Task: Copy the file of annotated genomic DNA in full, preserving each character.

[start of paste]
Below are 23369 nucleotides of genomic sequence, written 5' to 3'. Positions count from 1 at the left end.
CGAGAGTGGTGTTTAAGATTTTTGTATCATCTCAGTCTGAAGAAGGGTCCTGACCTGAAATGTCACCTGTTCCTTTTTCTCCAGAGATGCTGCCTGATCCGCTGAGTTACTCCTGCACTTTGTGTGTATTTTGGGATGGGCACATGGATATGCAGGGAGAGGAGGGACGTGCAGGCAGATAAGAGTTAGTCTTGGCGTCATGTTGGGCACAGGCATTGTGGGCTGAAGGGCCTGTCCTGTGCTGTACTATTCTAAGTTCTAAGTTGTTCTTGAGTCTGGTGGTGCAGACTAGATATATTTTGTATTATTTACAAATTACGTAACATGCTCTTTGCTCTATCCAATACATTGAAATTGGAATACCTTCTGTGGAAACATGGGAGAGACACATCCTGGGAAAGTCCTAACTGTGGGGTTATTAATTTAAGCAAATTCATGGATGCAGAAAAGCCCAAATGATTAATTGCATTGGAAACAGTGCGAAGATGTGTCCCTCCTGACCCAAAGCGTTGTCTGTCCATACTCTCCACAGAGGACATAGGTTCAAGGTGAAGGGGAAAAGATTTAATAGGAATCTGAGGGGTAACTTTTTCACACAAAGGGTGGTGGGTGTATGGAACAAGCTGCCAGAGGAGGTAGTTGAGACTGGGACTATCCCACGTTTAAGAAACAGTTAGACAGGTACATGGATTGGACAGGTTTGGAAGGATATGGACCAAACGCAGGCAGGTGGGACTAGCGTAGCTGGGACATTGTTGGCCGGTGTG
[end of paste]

Below are 23369 nucleotides of genomic sequence, written 5' to 3'. Positions count from 1 at the left end.
CGAGAGTGGTGTTTAAGATTTTTGTATCATCTCAGTCTGAAGAAGGGTCCTGACCTGAAATGTCACCTGTTCCTTTTTCTCCAGAGATGCTGCCTGATCCGCTGAGTTACTCCTGCACTTTGTGTGTATTTTGGGATGGGCACATGGATATGCAGGGAGAGGAGGGACGTGCAGGCAGATAAGAGTTAGTCTTGGCGTCATGTTGGGCACAGGCATTGTGGGCTGAAGGGCCTGTCCTGTGCTGTACTATTCTAAGTTCTAAGTTGTTCTTGAGTCTGGTGGTGCAGACTAGATATATTTTGTATTATTTACAAATTACGTAACATGCTCTTTGCTCTATCCAATACATTGAAATTGGAATACCTTCTGTGGAAACATGGGAGAGACACATCCTGGGAAAGTCCTAACTGTGGGGTTATTAATTTAAGCAAATTCATGGATGCAGAAAAGCCCAAATGATTAATTGCATTGGAAACAGTGCGAAGATGTGTCCCTCCTGACCCAAAGCGTTGTCTGTCCATACTCTCCACAGAGGACATAGGTTCAAGGTGAAGGGGAAAAGATTTAATAGGAATCTGAGGGGTAACTTTTTCACACAAAGGGTGGTGGGTGTATGGAACAAGCTGCCAGAGGAGGTAGTTGAGACTGGGACTATCCCACGTTTAAGAAACAGTTAGACAGGTACATGGATTGGACAGGTTTGGAAGGATATGGACCAAACGCAGGCAGGTGGGACTAGCGTAGCTGGGACATTGTTGGCCGGTGTG